Here’s what to expect in the week ahead:
Central bankers will debate economic policy.
The mysteries of how prices and wages are determined will be the theme of discussions by economists and central bankers at the European Central Bank’s annual forum, which starts on Monday in Sintra, Portugal. The participants will debate questions such as why wages in many developed countries have been stagnant and what effect powerful online business like Google and Amazon have on consumer prices. The event concludes on Wednesday with a panel discussion that will include Jerome H. Powell, the president of the Federal Reserve; Mario Draghi, the president of the European Central Bank; and Haruhiko Kuroda, governor of the Bank of Japan.
— Jack Ewing
Senate to vote on amendment blocking Trump’s ZTE deal.
The Senate is expected to vote on Monday on a provision that would restore harsh penalties on ZTE, the Chinese telecommunications giant that violated American sanctions, setting up a rare fight between lawmakers and the White House. The measure, tucked into a broader military policy bill, is supported by both Republicans and Democrats. It would undo an agreement reached in recent weeks by the Commerce Department to have the company pay a $1 billion fine, replace its senior leadership and allow American inspections in exchange for relief from the penalties. But senators must first reconcile their military bill with one passed by the House, and the White House has vowed to use that weekslong negotiation to try to kill the ZTE provision before it can become law.
— Nicholas Fandos
Small businesses’ trade concerns may chill reception of Trump.
President Trump will speak at the 75th anniversary lunch of the National Federation of Independent Business on Tuesday. The White House said that his remarks would focus on the benefits of the Republican tax overhaul and the administration’s deregulation agenda. While small business optimism has been on the rise as a result of some of Mr. Trump’s economic policies, the president’s reception could be less boisterous than he might expect. Many business groups are concerned that Mr. Trump’s trade policies could blunt the effects of the tax cuts, raising costs on companies and consumers alike.
— Alan Rappeport
Fox’s board will weigh Comcast’s $65 billion offer.
Rupert Murdoch and the board of 21st Century Fox plan to consider Comcast’s $65 billion offer for the bulk of its businesses at a meeting that had already been scheduled for this Wednesday. If they determine that the bid is reasonably likely to result in a better proposal than the Walt Disney Company’s $52.4 billion offer, then Mr. Murdoch and Comcast can start negotiating. Disney, however, will have the opportunity to counter if Fox ultimately determines it prefers Comcast’s bid.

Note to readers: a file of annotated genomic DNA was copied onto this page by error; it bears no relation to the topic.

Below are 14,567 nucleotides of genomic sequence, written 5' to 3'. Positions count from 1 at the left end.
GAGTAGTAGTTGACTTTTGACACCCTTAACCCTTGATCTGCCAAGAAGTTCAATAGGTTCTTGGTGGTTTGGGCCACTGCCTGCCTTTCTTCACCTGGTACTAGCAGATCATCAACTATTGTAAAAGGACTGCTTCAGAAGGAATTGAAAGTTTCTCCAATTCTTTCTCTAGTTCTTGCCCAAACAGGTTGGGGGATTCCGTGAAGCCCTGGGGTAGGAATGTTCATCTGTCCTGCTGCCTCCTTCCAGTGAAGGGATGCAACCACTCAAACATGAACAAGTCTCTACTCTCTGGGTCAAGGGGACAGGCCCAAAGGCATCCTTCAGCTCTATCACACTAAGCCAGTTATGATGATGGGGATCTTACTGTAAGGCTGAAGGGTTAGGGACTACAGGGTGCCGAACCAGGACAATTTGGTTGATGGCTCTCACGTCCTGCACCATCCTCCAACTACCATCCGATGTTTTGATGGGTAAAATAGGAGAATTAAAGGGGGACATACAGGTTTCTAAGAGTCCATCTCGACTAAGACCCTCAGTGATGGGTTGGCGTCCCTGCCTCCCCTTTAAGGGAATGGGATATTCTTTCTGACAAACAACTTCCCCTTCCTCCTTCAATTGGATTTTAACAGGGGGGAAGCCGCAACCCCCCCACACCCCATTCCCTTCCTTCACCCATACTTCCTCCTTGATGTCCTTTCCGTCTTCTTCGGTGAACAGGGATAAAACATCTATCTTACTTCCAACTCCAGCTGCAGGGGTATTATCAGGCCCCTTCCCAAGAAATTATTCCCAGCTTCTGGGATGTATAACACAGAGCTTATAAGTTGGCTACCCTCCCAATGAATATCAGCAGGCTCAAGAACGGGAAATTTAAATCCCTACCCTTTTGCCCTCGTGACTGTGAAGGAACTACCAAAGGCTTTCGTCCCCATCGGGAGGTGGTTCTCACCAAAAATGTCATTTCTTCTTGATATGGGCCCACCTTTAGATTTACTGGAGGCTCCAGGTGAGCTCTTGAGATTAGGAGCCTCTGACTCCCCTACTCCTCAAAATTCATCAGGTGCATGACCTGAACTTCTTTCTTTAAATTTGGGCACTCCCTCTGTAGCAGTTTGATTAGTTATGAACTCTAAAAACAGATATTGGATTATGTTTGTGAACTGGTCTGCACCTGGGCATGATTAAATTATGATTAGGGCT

— Edmund Lee
Bank of England is expected to hold interest rates steady.
Economic data that was published last week gave a mixed picture on the British economy. Retail sales, bolstered by sunny weather and royal wedding celebrations in May, rose 1.3 percent from the month before. But industrial production slipped 0.8 percent in April from the month before.
The committee’s vote will give some indication of how its members view the numbers, according to Peter Dixon, a senior economist at Commerzbank. “Obviously the weakness of industrial production argues for a change of view, but the strength of retail sales may well confirm them in their belief that the soft patch in the early months of the year was a temporary effect driven by the weather,” Mr. Dixon wrote.
— Amie Tsang
The Fed will release results of stress tests of big banks.
The Federal Reserve is scheduled to release on Thursday the results of its annual stress tests of major banks, a measure of whether the banks can withstand an economic downturn or an unexpected financial market calamity. Last year’s tests strained one bank but did not produce any failures; this year’s are expected to be harder. Six foreign banks will have their United States operations publicly evaluated for the first time: Barclays, BNP Paribas, Credit Suisse, Deutsche Bank, RBS and UBS. All eyes are on Deutsche Bank, which is in the midst of a major restructuring.
— Emily Flitter
Europe’s finance ministers will discuss a Greek bailout.
Greece and its creditors will try to agree Thursday on a blueprint to help the beleaguered country stand on its own once it comes off its third, and final, international bailout later this summer. As Greece emerges from a ruinous crisis, its creditors are drawing up plans to ensure the country is never again a problem for Europe.
— Prashant S. Rao
OPEC faces under pressure to increase output.
Pressure is building on the Organization of the Petroleum Exporting Countries to ease the 18-month production curbs that have helped prices of Brent crude more than double to around $73 a barrel since their lows in early 2016. OPEC and other major oil producers including Russia plan to meet in Vienna on Friday and Saturday, and the group is already in the sights of President Trump, who has called prices artificially high. But how much the producers will lift output remains under debate.
— Stanley Reed